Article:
The Department of Immigration and Citizenship’s (DIAC) electronic student visa system has come under official scrutiny, with the Australian National Audit Office (ANAO) recommending that the immigration agency review the system’s performance.
DIAC established the eVisa system in 2001, to help it deal with massive increases in student visa applications.
An evaluation of the system was undertaken by the agency in 2007, but was never finalised nor formally considered. Thus the performance of the system has gone un-examined, despite it being fully operational for over eight years.
DIAC has responded to the audit by acknowledging the shortfall and agreeing to undertake a formal review of eVisa.
“DIAC is currently in the process of finalising a student eVisa agent registration process and, once completed, work can begin on an evaluation of the eVisa lodgement facility for students,” it said.
Each year, DIAC processes more student visa applications than any other temporary visa class, creating a huge drain on resources. The most efficient means of processing low-risk applications is the ‘autogrant’ function of the eVisa system.
In 2003-04, over 80 percent of international students using eVisa had their applications granted automatically through this function, and in 2007 it was estimated that this had generated $4.9 million in savings in the four years prior.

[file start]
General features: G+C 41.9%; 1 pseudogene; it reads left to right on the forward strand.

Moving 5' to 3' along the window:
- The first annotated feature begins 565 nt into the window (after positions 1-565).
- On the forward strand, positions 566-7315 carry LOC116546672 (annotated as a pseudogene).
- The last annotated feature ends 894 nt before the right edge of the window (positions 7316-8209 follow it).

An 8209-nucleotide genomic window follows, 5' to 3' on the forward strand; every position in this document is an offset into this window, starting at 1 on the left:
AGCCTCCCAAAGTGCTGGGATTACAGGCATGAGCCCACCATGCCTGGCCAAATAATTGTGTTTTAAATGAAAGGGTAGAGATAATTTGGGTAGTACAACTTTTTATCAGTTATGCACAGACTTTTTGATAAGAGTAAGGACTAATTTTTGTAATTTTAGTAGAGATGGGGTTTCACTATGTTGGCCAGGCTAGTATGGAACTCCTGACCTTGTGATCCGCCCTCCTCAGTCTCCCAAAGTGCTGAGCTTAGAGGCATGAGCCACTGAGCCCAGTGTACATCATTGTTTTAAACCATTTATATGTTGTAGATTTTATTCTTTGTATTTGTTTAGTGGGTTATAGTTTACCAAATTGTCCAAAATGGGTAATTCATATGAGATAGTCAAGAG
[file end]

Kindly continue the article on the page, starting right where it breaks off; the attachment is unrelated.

However, this figure has dropped to a steady 16-18 percent from 2007, owing to an extension of eVisa use to higher risk categories and an associated increase in documentation required for processing.
The audit identified “considerable scope for DIAC to more actively monitor the autogrant rate and examine options for achieving an increased number of autogrants”.
The audit also highlighted a series of issues concerning the integrity and efficiency of data sharing between DIAC and the Department of Education, Employment and Workplace Relations (DEEWR).
Information regarding the enrolment status of applicants is shared between the DIAC and DEEWR using the Integrated Client Services Environment (ICSE) and Provider Registration and International Students Management (PRISM) systems respectively.
However applicant data entered into the systems was often done so inconsistently by different users, resulting in duplication and data errors.
The audit report recommended that DIAC move to the use of a single unique student identifier to avoid these data integrity issues. The development of a national student identifier has been endorsed by COAG, and a business case for this option has been raised by DIAC on two occasions without success.
The report formally recommended that a high level forum be established between DIAC and DEEWR in order to progress these kinds of inter-agency initiatives.
According to Intermedium’s contract database, DIAC amassed the fourth highest Federal Government ICT procurement total 2009-10. The agency signed $312 million worth of ICT contracts in the period.
The international education and training sector was Australia’s third largest export industry in 2009, behind only coal and iron ore, and was worth an estimated $18.6 billion.